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A Dan (profile) says:

Re: Re:

Let’s all go start our own artists label co-op with our own capital! Surely there isn’t anything that a label provides that’s actually useful to the artist, and all the people at the top do is make money off the lowly artists or office peons without contributing anything important to the company! Who needs direction anyway?

I’m sorry, when I see or hear “fat cats” I immediately discount what the person says. Perhaps you don’t deserve that, in which case I’m sorry.

I would never have expected money to go to the artists. The artists weren’t hurt by file sharing; the labels were.

The eejit (profile) says:

Re: Re: Re:

Here’s the skinny: no-one deserves to earn anything for nothing, not artists, not CEOs. The ones running the RIAA are doing nothing and earning many hundreds of thousands of dollars under a government mandate. In an era of huge deficits, why not try and eradicate excessive spending, subsidising an industry that refuses to adapt?

HM says:

Re: Re: Re: Re:

I wouldnt say his goals and ideology extend over the same area as the pirates but rather he knows that in this digital age piracy isnt going to disappear no matter how hard people try. Businesses would be better off competing with piracy on the market or using the 0 marginal cost of internet goods to their advantage rather than pretending we can roll back time to 1988. And that the current state of copyright, as evident by patent trolls and drug prices ect, does more of a hinder to society(or the advancement of science, public health, creative works ect)than to advance it, which is in opposition to its stated purpose.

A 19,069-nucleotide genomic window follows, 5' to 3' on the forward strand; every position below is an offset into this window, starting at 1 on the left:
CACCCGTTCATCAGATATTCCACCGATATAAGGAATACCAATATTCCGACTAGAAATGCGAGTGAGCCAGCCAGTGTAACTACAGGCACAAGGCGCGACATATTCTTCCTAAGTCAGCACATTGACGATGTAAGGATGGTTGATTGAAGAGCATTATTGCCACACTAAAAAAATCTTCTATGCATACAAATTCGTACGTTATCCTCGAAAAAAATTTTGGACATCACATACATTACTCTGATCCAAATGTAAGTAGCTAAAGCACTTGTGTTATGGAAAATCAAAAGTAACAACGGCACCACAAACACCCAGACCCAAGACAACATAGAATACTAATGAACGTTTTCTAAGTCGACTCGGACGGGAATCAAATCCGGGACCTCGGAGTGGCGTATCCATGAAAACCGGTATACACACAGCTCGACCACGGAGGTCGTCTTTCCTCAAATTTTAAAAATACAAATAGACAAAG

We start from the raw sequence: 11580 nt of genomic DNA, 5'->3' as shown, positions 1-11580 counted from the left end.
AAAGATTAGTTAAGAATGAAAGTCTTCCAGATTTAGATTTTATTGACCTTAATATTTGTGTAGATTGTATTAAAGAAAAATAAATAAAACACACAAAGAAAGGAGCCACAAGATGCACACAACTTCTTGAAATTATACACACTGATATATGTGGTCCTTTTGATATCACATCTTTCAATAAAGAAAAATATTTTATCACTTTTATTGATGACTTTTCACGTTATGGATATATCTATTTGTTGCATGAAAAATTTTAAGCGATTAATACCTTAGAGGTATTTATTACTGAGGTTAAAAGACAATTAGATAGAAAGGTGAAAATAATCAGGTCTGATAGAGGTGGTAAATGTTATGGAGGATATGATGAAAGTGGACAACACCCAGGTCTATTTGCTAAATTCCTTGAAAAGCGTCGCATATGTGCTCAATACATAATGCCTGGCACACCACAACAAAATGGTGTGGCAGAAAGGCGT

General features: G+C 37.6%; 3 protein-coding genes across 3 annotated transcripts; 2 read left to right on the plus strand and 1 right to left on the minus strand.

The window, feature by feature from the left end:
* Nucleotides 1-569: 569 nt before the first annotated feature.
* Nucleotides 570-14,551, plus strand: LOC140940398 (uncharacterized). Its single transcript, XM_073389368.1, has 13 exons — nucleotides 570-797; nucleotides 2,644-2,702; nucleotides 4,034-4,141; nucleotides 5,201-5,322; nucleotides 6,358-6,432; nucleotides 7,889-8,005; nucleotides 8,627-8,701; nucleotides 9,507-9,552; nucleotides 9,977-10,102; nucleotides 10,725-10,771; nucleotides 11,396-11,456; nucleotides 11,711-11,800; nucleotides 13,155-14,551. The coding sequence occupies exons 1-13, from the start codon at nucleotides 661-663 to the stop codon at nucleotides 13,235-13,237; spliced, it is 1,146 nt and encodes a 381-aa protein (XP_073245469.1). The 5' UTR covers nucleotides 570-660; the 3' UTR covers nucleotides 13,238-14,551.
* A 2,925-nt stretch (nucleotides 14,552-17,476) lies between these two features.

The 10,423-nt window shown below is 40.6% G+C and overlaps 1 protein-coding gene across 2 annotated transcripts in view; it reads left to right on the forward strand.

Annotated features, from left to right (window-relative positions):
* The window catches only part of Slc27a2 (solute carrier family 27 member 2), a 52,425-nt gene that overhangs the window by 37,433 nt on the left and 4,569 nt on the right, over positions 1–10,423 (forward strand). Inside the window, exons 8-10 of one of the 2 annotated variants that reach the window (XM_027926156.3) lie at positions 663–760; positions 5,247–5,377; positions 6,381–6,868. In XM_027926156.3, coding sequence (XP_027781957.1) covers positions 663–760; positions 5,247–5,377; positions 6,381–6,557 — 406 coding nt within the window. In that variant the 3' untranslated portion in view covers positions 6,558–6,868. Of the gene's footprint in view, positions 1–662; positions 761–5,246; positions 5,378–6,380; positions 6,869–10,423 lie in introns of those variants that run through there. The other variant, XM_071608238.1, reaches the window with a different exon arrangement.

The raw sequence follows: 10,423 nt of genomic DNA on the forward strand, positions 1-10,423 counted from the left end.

I guess thats more for him to say than either of us, but that is certainly how i see things.

Atkray (profile) says:

Re: Re: Re:

Speaking for myself alone,

It is not hatred it is a general dislike and contempt for people and/or organizations that feel entitled.

I really don’t care for people that want to glut themselves on a one-time accomplishment or even worse the one-time accomplishment of someone else.

So when someone stands in front of me spraying my face with spit as they demand that I payment for something that is more than 6 months old I get irritated.

I feel this way about my son’s girlfriend that is about to calve again and has never paid for groceries in her life because “the State gives” them to her just as much as I do about someone waving a copyright or patent in my face.

Fudbuster says:

Re: Re: Re: